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'Day without Mexicans' could be affecting Nogales business
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Immigration & SB 1070

'Day without Mexicans' could be affecting Nogales business

Normally busy Friday nearly devoid of border traffic

A "Day Without Mexicans" boycott of Arizona by Mexican consumers seems to be having an impact at the Nogales border crossing, which has had almost no traffic Friday, according to a Sonoran newspaper.

El Imparcial reported Friday afternoon that the Dennis DeConcini port of entry had barely 15 cars crossing at once, compared with the hundreds that usually wait in line at any given time.

The boycott is a protest of Arizona's new immigration enforcement law, SB 1070.

Meanwhile, a demonstration against SB 1070 is beginning Friday afternoon on both sides of the border in Nogales.

Opponents of Arizona's new immigration law are starting to gather on both sides of the Arizona-Sonora border for a "peaceful demonstration against the harsh immigration law and for peaceful bi-national relationships," Gustavo Lozano, president of local organization Fronteras Desiguales (Unequal Borders) said Friday.

El Imparcial's website offers a live view of what has been, for most of the day, an almost empty crossing.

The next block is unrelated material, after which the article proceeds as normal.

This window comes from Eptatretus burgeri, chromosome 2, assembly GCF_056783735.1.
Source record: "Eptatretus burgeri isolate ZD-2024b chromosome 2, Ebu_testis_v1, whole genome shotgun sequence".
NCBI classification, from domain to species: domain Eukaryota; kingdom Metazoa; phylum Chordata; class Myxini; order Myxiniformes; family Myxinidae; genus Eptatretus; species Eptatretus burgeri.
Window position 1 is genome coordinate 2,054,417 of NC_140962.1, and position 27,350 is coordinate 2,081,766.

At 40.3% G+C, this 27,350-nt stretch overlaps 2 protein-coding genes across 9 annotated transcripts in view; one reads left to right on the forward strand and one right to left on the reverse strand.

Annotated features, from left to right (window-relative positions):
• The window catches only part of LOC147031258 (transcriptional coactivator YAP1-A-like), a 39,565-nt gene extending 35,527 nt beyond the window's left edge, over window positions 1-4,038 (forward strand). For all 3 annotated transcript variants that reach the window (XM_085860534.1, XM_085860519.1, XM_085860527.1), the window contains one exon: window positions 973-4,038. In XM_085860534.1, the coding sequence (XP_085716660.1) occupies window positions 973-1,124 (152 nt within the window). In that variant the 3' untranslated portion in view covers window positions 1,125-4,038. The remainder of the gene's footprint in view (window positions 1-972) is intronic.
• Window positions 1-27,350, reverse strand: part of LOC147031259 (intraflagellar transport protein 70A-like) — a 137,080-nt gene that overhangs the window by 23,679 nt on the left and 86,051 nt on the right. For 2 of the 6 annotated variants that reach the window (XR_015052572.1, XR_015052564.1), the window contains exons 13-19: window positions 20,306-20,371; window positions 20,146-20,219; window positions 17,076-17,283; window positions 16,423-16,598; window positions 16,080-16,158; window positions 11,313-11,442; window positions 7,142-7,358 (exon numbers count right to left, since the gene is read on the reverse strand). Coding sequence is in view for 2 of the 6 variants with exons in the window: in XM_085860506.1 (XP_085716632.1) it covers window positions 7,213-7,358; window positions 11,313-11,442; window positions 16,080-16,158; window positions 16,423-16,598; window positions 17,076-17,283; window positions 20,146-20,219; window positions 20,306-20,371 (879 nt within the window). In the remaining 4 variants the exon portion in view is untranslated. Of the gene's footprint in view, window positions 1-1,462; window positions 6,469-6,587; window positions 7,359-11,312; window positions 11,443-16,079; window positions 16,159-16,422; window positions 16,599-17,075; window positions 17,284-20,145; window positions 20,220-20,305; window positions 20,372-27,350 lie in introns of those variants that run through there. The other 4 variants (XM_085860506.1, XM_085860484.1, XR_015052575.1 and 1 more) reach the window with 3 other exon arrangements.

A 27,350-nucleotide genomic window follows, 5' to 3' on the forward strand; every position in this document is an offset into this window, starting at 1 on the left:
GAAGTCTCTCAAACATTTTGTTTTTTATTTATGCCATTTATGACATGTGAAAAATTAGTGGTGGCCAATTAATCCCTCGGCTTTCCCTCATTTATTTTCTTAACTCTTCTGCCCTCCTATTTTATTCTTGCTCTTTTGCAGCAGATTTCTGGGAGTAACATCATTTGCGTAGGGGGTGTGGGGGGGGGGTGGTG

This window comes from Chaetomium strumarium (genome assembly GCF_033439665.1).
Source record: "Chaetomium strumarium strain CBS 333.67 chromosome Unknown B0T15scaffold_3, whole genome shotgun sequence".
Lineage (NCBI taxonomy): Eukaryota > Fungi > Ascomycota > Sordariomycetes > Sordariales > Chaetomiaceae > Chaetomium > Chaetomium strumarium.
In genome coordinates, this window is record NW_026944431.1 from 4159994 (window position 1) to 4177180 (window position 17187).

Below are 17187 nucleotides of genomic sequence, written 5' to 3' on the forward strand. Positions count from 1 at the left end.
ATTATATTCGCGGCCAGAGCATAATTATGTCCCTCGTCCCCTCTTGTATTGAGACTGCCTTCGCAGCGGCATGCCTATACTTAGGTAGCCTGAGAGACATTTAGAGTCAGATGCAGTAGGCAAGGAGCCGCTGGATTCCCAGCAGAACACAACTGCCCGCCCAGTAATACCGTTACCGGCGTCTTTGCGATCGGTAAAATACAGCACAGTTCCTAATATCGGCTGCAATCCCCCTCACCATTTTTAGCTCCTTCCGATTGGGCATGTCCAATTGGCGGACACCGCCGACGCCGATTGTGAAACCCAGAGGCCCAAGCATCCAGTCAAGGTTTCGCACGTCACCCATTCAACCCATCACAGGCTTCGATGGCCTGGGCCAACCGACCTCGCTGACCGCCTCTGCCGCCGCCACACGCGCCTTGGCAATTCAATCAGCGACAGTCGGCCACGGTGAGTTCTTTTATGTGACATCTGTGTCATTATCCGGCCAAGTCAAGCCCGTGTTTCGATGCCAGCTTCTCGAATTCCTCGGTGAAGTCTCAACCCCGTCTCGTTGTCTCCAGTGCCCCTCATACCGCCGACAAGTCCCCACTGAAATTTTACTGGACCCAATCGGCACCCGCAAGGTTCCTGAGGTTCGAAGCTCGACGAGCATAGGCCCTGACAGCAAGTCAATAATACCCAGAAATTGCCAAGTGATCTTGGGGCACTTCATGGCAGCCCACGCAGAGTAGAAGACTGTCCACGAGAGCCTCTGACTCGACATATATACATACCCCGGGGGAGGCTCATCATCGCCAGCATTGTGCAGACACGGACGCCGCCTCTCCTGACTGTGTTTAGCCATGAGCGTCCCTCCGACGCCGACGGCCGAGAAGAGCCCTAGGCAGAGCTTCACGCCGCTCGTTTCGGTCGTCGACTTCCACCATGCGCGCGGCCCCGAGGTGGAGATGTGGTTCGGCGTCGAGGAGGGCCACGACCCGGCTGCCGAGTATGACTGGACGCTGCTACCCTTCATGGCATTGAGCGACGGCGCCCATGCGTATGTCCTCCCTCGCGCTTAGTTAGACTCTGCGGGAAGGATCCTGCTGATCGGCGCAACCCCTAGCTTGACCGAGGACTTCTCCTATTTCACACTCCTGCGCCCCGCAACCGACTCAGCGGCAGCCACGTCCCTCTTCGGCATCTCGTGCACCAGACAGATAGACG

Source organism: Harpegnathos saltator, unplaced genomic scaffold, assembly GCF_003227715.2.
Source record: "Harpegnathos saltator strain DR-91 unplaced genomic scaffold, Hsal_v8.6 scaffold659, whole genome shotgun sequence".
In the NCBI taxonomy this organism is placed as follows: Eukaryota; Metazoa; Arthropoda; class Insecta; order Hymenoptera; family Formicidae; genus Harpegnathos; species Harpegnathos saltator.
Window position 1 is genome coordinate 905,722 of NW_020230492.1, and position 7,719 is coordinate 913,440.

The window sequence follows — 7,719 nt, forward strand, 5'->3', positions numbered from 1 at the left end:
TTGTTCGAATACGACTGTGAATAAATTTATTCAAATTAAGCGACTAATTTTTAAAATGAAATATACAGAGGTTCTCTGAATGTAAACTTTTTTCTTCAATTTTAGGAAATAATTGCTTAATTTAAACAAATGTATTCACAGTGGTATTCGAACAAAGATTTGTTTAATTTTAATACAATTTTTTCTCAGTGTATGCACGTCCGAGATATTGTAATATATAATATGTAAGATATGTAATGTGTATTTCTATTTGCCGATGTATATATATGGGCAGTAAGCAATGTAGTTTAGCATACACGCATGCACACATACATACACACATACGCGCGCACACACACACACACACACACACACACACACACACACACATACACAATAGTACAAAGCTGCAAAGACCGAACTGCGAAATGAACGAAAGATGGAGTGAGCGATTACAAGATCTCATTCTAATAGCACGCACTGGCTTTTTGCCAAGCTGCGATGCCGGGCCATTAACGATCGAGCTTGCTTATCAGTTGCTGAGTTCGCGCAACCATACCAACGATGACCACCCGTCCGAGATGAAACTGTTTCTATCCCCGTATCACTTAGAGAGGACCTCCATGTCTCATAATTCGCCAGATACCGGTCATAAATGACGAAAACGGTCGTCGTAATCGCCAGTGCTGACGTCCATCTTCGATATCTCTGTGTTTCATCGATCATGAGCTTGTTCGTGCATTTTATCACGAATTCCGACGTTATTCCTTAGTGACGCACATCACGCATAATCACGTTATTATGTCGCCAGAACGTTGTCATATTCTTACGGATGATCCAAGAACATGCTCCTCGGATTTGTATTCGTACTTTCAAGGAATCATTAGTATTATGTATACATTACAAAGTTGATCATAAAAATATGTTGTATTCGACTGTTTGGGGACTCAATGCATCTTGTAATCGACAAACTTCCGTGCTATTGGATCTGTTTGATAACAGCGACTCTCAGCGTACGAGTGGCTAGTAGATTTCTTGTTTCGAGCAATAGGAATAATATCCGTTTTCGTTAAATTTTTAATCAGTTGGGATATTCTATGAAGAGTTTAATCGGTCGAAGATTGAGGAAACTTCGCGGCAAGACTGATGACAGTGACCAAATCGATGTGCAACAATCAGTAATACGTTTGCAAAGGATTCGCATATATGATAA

The Chamber of Commerce in Hermosillo, Son., called for "A Day Without Mexicans" encouraging consumers to buy in Sonora and not in Arizona.

"We don't want to exaggerate and say we will not step a foot in the United States again, because we want to have an economical relationship ahead which benefits Sonora, we want to have a dialogue, but our position is firm for a day without Mexicans in Arizona," said Gustavo Claussen Iberri in Spanish on the chamber of commerce's website.

The Chamber of Commerce in Nogales, Son. could not be reached for comment Friday afternoon, but the Nogales International reported officials from the chamber of commerce there did not encourage the boycott in order to prevent harm to merchants in Nogales, Ariz.

The anti-1070 rallies will start at 4 p.m. on both sides of the border, at the Karam Park on Morley Avenue in Nogales, Ariz., and the other at Plaza de Banderas in Nogales, Sonora, Lozano said.

"We are not gathering to promote a boycott, we have nothing to do with the boycott because we don't want to hurt businesses in Nogales, Arizona, but we want to let our governor and state's Republicans know that we oppose the new law and the abuse from federal immigration agents," he said.

Lozano's organization, together with Kino Border Innitiative and Border Action Network, planned the rallies to ask for the repeal of SB1070 before it takes effect, and to ask for "respectful treatment of everybody at the ports of entry," Lozano said.

As of 3:30 p.m. Friday hundreds were gathering at the Arizona side of the rally and Lozano expected at least 400 demonstrators to show up.

U.S. Customs and Border Protection did not return a phone call but El Imparcial reported that Mexican authorities were on standby along the Mexican side of the border and had reported no incidents.

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